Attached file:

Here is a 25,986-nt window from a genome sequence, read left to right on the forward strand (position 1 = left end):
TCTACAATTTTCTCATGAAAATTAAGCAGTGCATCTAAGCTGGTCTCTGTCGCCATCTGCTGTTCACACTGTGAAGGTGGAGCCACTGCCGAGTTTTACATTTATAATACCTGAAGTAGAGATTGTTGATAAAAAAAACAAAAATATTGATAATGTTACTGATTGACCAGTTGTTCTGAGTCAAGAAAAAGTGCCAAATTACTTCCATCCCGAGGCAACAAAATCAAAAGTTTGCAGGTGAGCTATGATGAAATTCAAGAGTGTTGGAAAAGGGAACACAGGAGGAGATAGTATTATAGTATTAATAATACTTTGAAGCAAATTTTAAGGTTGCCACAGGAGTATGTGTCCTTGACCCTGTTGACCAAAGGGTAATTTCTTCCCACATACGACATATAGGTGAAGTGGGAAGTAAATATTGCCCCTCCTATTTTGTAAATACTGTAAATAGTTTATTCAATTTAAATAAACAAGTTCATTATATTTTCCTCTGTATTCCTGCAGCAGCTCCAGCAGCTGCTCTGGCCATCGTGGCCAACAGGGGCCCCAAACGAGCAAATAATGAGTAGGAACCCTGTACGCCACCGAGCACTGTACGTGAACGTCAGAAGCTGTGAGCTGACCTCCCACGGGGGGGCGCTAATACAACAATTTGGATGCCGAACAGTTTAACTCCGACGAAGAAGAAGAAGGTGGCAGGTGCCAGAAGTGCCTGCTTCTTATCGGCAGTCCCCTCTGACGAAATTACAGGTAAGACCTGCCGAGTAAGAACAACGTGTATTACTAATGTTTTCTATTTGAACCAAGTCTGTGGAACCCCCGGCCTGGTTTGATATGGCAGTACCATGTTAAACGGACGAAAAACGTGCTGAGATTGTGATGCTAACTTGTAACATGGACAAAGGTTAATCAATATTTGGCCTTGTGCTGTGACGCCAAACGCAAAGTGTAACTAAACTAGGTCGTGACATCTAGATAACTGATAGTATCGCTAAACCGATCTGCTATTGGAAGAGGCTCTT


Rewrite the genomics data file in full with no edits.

Here is a 25,986-nt window from a genome sequence, read left to right on the forward strand (position 1 = left end):
TCTACAATTTTCTCATGAAAATTAAGCAGTGCATCTAAGCTGGTCTCTGTCGCCATCTGCTGTTCACACTGTGAAGGTGGAGCCACTGCCGAGTTTTACATTTATAATACCTGAAGTAGAGATTGTTGATAAAAAAAACAAAAATATTGATAATGTTACTGATTGACCAGTTGTTCTGAGTCAAGAAAAAGTGCCAAATTACTTCCATCCCGAGGCAACAAAATCAAAAGTTTGCAGGTGAGCTATGATGAAATTCAAGAGTGTTGGAAAAGGGAACACAGGAGGAGATAGTATTATAGTATTAATAATACTTTGAAGCAAATTTTAAGGTTGCCACAGGAGTATGTGTCCTTGACCCTGTTGACCAAAGGGTAATTTCTTCCCACATACGACATATAGGTGAAGTGGGAAGTAAATATTGCCCCTCCTATTTTGTAAATACTGTAAATAGTTTATTCAATTTAAATAAACAAGTTCATTATATTTTCCTCTGTATTCCTGCAGCAGCTCCAGCAGCTGCTCTGGCCATCGTGGCCAACAGGGGCCCCAAACGAGCAAATAATGAGTAGGAACCCTGTACGCCACCGAGCACTGTACGTGAACGTCAGAAGCTGTGAGCTGACCTCCCACGGGGGGGCGCTAATACAACAATTTGGATGCCGAACAGTTTAACTCCGACGAAGAAGAAGAAGGTGGCAGGTGCCAGAAGTGCCTGCTTCTTATCGGCAGTCCCCTCTGACGAAATTACAGGTAAGACCTGCCGAGTAAGAACAACGTGTATTACTAATGTTTTCTATTTGAACCAAGTCTGTGGAACCCCCGGCCTGGTTTGATATGGCAGTACCATGTTAAACGGACGAAAAACGTGCTGAGATTGTGATGCTAACTTGTAACATGGACAAAGGTTAATCAATATTTGGCCTTGTGCTGTGACGCCAAACGCAAAGTGTAACTAAACTAGGTCGTGACATCTAGATAACTGATAGTATCGCTAAACCGATCTGCTATTGGAAGAGGCTCTT